Week note — 29/17

This is the first of the week notes. The purpose is two-fold; 1) document trials and tribulations and 2) motivate myself in to getting stuff done because I know I’ll have to write about it. They will be mostly centred around the product I am designing/prototyping/making. Hopefully an interesting mix of product design, electronics, programming and branding.

The week started with building a custom microcontroller-on-a-board. It had a few key goals; to prove I could make a custom board using the exact part number I’ve chosen to base the product on (an EFM32LG332, I know you are wondering) and to have something to prototype properly with. The starter kit, although the same family of microcontroller, uses a different larger IC. I’d rather use the actual part number I plan to use. It’s mostly because I am nervous about choosing pins and ports. It’s not quite as straight forward as Arduino world where you can say for certain what a pin does and it’s already done for you. You have to do that configuration yourself, and things can clash if you‘re not careful or experienced. Typically you have to write tens of lines of code to configure peripherals. So being able to connect stuff to exact ports and pins mitigates the risk of a silly mistake. I expect this will be something to look back on with a learned smile.

The board went together with relative ease. There are not many components, though it’s the first time I’ve used tiny 06 packages in my designs. In the end, there’s little practical difference to their bigger 12 sized brothers I’ve been using for the DIY kits. The main downside is that you can’t see what values they are easily.

The board is programmed from the starter kit. Just jump a few wires from a 20-pin header to the custom board and configure the IDE to point at an external MCU not the one on the starter kit. I followed an article in the knowledge base and had a hello world LED lit up straight away. I was surprised and should probably trust myself to do such simple things now.

Later in the week, a few prototype boards arrived for the various elements of the product. Instead of breadboarding everything I’ve decided to modularise the design and make PCBs. This feels like it’ll be a bit more robust. The whole thing would probably go over ten breadboards, and there are a lot of repeating components. I’ve been drawing up and uploading the different modules over a few weeks, so they’re now trickling in from the PCB prototype place I use. Boards usually take about two weeks to arrive from upload, which isn’t too bad considering they come from the USA.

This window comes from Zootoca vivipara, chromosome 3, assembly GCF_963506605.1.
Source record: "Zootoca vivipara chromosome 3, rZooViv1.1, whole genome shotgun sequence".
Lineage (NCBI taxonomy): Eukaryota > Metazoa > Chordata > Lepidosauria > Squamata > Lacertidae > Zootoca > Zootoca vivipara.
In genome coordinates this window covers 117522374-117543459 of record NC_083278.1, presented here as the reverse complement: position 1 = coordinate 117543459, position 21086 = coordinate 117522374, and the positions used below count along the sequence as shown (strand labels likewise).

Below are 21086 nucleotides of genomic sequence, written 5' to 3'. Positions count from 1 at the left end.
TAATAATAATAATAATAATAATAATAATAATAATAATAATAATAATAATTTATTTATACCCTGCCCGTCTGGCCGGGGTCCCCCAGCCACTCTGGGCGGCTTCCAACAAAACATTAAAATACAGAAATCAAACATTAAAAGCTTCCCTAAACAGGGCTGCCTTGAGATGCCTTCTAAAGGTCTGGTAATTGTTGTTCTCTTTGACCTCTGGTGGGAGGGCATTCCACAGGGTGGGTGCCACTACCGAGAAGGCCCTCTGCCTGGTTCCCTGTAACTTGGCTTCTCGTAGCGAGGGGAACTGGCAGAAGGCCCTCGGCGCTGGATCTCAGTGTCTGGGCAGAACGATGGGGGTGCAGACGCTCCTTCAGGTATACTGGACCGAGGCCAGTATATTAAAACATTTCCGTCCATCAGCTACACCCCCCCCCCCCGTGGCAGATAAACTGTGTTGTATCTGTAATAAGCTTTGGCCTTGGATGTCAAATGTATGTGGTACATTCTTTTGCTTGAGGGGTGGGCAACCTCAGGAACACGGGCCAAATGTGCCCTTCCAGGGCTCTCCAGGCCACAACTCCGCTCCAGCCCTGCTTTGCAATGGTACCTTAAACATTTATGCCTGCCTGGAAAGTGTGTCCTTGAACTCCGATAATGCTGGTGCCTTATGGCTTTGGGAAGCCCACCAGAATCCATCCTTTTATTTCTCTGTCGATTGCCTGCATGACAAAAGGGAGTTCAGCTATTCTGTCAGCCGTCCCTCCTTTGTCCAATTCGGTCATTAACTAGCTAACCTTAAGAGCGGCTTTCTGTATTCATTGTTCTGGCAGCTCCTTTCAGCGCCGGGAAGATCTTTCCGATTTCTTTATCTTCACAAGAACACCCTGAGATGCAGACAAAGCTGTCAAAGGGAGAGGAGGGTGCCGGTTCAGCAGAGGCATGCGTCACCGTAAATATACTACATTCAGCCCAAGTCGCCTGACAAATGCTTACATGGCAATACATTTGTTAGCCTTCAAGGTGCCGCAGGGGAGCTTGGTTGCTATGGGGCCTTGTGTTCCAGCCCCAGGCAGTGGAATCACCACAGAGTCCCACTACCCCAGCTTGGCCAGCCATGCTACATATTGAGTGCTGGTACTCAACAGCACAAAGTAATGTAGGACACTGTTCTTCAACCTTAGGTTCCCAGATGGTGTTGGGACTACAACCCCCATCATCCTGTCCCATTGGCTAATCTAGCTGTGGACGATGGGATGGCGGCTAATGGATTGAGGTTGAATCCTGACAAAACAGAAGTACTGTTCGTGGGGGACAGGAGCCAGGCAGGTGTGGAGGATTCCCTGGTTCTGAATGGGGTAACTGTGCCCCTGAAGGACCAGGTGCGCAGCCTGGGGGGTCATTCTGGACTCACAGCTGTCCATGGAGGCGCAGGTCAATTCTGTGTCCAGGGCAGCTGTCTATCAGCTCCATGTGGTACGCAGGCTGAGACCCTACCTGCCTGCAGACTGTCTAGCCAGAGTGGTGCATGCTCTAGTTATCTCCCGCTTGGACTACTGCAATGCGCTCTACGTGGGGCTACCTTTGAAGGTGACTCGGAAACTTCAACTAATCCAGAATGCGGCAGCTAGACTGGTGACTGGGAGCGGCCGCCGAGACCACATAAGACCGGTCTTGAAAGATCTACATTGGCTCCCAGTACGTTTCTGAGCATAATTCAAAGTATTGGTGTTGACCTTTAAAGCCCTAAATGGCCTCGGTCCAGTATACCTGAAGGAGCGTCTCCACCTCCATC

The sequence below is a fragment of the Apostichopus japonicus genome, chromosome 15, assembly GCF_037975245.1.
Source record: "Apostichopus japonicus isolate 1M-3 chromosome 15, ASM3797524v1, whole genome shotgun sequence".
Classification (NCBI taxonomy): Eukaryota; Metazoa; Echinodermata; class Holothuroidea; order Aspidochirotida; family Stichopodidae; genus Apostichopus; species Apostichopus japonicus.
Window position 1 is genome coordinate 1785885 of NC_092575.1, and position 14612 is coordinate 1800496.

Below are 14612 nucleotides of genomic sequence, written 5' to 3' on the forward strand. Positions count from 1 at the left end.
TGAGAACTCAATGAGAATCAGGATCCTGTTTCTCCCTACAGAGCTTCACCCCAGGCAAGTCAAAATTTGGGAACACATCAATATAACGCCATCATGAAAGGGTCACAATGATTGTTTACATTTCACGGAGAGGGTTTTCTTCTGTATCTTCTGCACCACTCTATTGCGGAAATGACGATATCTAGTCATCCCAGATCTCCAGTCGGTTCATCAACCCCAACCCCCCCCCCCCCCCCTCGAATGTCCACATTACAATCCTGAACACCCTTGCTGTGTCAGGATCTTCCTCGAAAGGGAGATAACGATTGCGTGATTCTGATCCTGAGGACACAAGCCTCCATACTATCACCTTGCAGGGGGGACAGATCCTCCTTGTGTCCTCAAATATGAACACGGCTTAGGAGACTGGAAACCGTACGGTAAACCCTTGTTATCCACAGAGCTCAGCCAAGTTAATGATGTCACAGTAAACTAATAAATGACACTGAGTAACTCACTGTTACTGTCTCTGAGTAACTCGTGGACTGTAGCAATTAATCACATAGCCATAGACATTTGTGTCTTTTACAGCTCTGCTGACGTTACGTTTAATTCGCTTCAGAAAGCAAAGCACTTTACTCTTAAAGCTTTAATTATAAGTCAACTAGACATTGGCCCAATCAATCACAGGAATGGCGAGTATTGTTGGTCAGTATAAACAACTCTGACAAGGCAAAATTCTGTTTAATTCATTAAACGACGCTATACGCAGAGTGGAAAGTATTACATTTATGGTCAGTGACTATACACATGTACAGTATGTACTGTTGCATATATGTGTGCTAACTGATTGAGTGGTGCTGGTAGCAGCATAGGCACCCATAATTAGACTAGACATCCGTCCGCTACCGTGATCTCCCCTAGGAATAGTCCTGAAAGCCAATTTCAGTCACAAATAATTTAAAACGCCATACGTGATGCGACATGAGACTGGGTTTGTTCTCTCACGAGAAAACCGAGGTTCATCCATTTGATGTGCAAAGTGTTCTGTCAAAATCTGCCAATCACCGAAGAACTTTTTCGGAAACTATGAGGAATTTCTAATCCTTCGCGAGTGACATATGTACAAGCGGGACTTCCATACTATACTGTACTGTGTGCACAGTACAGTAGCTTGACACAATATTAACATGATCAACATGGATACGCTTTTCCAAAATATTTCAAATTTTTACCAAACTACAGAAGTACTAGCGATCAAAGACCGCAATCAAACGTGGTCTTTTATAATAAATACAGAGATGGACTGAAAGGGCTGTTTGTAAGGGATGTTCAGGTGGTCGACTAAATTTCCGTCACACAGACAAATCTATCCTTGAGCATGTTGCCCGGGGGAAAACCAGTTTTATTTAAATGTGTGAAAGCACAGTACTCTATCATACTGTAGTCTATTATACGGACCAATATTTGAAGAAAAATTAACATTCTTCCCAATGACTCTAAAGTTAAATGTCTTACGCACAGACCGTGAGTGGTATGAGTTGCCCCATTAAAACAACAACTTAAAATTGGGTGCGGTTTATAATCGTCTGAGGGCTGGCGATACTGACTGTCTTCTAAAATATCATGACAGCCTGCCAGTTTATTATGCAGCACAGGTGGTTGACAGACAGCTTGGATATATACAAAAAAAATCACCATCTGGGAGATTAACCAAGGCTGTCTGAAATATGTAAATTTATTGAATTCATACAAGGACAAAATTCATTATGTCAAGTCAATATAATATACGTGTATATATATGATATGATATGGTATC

The first board built is the primary “display” element. It consists of eight RGB LEDs driven from three 8-bit shift registers. Each shift register controls a different colour and also has PWM control over brightness. It’s simple and it works. The shift registers are controlled over a serial interface called SPI, which I had already got working on the starter kit. I wrote the display driver code and added in some colour correction for when colours mix. Each element of the RGB LED (red, green and blue) has different electrical and luminosity characteristics, so you need to compensate for that. There is a single byte for each colour and it just compares those bytes to decide if the same LED is lit up and adjusts the PWM. Obviously, this doesn’t work for multiple LEDs but I’m not doing that anyway, yet.

To test the display code I started to write the sequencer code. This was fairly straight forward as I’ve written code for a sequencer before. As everything is in C and not C++ I have had to learn how to use structs instead of classes. Fairly easy, just a bit messier. I got fairly carried away and have implemented nearly everything needed for the sequencer to run. It’ll be a different matter when it has live controls rather than a virtual clock and presets in code, and I have to catch all the edge cases that make it break.

typedef struct sequencer {
 int currStep;
} sequencer;
sequencer seq1 = {0};
void clock(sequencer* seq) {
 seq->currStep++;
}
clock(&seq1);

As per every week, I went though a crisis of scope-creep and worry about various aspects of the product. It’s usually the paradoxical “is it too big?” and “should I add x, y or z”. This week was mostly discussing quantising with Alex. I’ve come to the conclusion that it needs one, whether or not it should be built in or as an expansion board is still up for grabs. Most certainly it should have a jumper on the back to at least set it to do chromatic quantising. The main outcome is that I’ve sketched out how it will work and it’s totally doable either way. I also sent off to fab the design for one expansion module that has always been on the cards — which for sure will be an expansion module and not built-in as it’s really quite large.

Something to compliment the electronics and code is the fun of branding. Last week I got a custom rubber stamp and this week I’ve been finding things to stamp. And buying too many ink pads. I realise that it doesn’t say the brand name — but I’ve decided I’m going straight for the well-established form of branding and skipping the bit where people have to actually learn what your logo refers to. Maybe I need another stamp for the name?

Next week I plan to build up the next prototype board, I already have it but am missing an IC for it. Other prototype boards will also arrive. Plus I need to draw up the main controls prototype board and quantiser board and send those off to fab.

Feedback on these notes is very welcome. Is it too techy? More explanations needed? And if you want some kind of stamped goods, just let me know.